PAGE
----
Ergun: Well, what’s interesting is we were never raised believing that women could fight jihad. The Hadith is very clear: women do not fight jihad. But the Wahhabi have a doctrine of the female suicide bomber. The Wahhabi teach it this way: if a man dies, he dies for himself. If a woman dies, she…because, you know, think about it. If a man is given the hundredth degree of paradise, and he’s got vestal virgins, perpetual virgins waiting for him, this is his heaven. But if you tell a woman that you die and you’re going to the hundredth degree of paradise and there are 70 virgin men waiting for you, that’s not heaven to her. That’s annoying to her because she will spend eternity, you know, “Leave me alone.” What does the woman get? The woman is given the opportunity to pick those who will go with her to paradise. And so what she does is, she, because of her nurturing, picks the ones that she thinks wouldn’t make it without her. Maybe family members, maybe loved ones. A man dies for himself; a woman dies for her friends.
Ankerberg: What a motivation.
Ergun: But Jesus dies for the world. And to me, it’s a great picture of the atonement. If someone is willing to believe in the Wahhabi doctrine of the female suicide bomber, I think they could be willing to believe in Jesus Christ on Calvary, what you could actually explain to them as, cosmic jihad.
Ankerberg: Alright, we’re through the first two: the Creed and Prayer. We’ve got to get to the next three and it’s just absolutely fascinating. So we’re going to talk about Almsgiving and what that actually means in Islam when we come right back. Stick with us.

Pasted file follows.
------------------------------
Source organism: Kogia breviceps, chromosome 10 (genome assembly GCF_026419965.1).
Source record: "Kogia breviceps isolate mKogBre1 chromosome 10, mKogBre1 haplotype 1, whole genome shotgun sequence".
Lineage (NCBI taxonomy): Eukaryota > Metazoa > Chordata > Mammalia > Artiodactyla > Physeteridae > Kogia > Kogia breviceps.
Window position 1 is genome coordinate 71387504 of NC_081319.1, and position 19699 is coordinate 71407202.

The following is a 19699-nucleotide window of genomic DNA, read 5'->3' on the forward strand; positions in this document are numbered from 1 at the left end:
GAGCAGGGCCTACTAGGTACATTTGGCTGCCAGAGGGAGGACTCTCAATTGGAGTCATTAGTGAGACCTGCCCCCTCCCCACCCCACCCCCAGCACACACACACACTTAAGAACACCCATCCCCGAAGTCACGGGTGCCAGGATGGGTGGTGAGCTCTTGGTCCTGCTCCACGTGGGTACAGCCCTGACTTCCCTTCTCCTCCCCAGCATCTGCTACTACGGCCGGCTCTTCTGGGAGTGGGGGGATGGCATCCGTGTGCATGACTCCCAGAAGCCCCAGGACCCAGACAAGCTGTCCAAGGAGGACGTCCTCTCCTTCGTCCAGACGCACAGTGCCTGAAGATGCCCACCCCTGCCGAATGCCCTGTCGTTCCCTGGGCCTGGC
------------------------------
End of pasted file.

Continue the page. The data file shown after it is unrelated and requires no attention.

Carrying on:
Ankerberg: Alright we’re back, and if you’ve just joined us, we’re talking with former Muslims who have become Christians. They were ostracized by their family. They’ve gone on in their education to become professors at Christian seminaries. They’ve written two best-selling books. Guys, we’re talking about the Five Pillars of Islam. We’ve talked about the Creed. We’ve talked about the Prayer. Talk about Almsgiving. What is it?
Emir: Almsgiving is the requirement that to go to heaven you must give one-fortieth of your income to the poor and needy, or 2.5 percent. And if you do so, then it’s part of those requirements to get to heaven. But not only that, it is the promise of community. Muslims see the Almsgiving as they’re one body. Each state or the entire Dar al-Islam, the entire house of Islam is one state that they give to each other to insure their survival and their prosperity, so that those who are wealthy give to those who are not; and they share with the poor and needy, so to lift up not just an individual, but more importantly, lift up the community of Islam. To make sure that it is financially and spiritually, to them, tenable and prosperous and victorious for the next millennium, if you wish.